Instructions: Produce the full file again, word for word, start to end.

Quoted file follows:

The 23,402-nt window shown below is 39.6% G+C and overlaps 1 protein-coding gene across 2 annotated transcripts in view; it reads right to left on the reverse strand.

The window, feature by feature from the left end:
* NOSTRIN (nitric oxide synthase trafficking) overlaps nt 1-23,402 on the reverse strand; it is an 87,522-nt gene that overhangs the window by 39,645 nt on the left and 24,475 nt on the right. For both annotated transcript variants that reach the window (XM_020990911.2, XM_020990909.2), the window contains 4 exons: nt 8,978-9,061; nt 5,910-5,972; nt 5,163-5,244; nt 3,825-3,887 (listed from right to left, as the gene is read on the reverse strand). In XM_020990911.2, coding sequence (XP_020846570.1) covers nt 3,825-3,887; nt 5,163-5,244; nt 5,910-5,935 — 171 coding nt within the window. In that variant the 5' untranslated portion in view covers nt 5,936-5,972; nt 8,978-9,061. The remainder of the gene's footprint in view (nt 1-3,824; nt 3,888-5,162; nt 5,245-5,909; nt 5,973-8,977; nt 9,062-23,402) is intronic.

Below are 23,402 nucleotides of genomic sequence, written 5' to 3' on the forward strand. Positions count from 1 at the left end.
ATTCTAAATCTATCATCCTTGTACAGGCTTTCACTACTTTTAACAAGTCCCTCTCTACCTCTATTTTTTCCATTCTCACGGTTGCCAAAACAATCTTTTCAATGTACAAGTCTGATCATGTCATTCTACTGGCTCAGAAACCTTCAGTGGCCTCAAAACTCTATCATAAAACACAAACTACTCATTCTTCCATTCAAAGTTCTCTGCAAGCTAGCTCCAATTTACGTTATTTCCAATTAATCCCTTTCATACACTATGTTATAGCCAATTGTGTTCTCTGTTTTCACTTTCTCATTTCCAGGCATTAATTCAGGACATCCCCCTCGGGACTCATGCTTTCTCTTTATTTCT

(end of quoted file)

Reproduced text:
The 23,402-nt window shown below is 39.6% G+C and overlaps 1 protein-coding gene across 2 annotated transcripts in view; it reads right to left on the reverse strand.

The window, feature by feature from the left end:
* NOSTRIN (nitric oxide synthase trafficking) overlaps nt 1-23,402 on the reverse strand; it is an 87,522-nt gene that overhangs the window by 39,645 nt on the left and 24,475 nt on the right. For both annotated transcript variants that reach the window (XM_020990911.2, XM_020990909.2), the window contains 4 exons: nt 8,978-9,061; nt 5,910-5,972; nt 5,163-5,244; nt 3,825-3,887 (listed from right to left, as the gene is read on the reverse strand). In XM_020990911.2, coding sequence (XP_020846570.1) covers nt 3,825-3,887; nt 5,163-5,244; nt 5,910-5,935 — 171 coding nt within the window. In that variant the 5' untranslated portion in view covers nt 5,936-5,972; nt 8,978-9,061. The remainder of the gene's footprint in view (nt 1-3,824; nt 3,888-5,162; nt 5,245-5,909; nt 5,973-8,977; nt 9,062-23,402) is intronic.

Below are 23,402 nucleotides of genomic sequence, written 5' to 3' on the forward strand. Positions count from 1 at the left end.
ATTCTAAATCTATCATCCTTGTACAGGCTTTCACTACTTTTAACAAGTCCCTCTCTACCTCTATTTTTTCCATTCTCACGGTTGCCAAAACAATCTTTTCAATGTACAAGTCTGATCATGTCATTCTACTGGCTCAGAAACCTTCAGTGGCCTCAAAACTCTATCATAAAACACAAACTACTCATTCTTCCATTCAAAGTTCTCTGCAAGCTAGCTCCAATTTACGTTATTTCCAATTAATCCCTTTCATACACTATGTTATAGCCAATTGTGTTCTCTGTTTTCACTTTCTCATTTCCAGGCATTAATTCAGGACATCCCCCTCGGGACTCATGCTTTCTCTTTATTTCT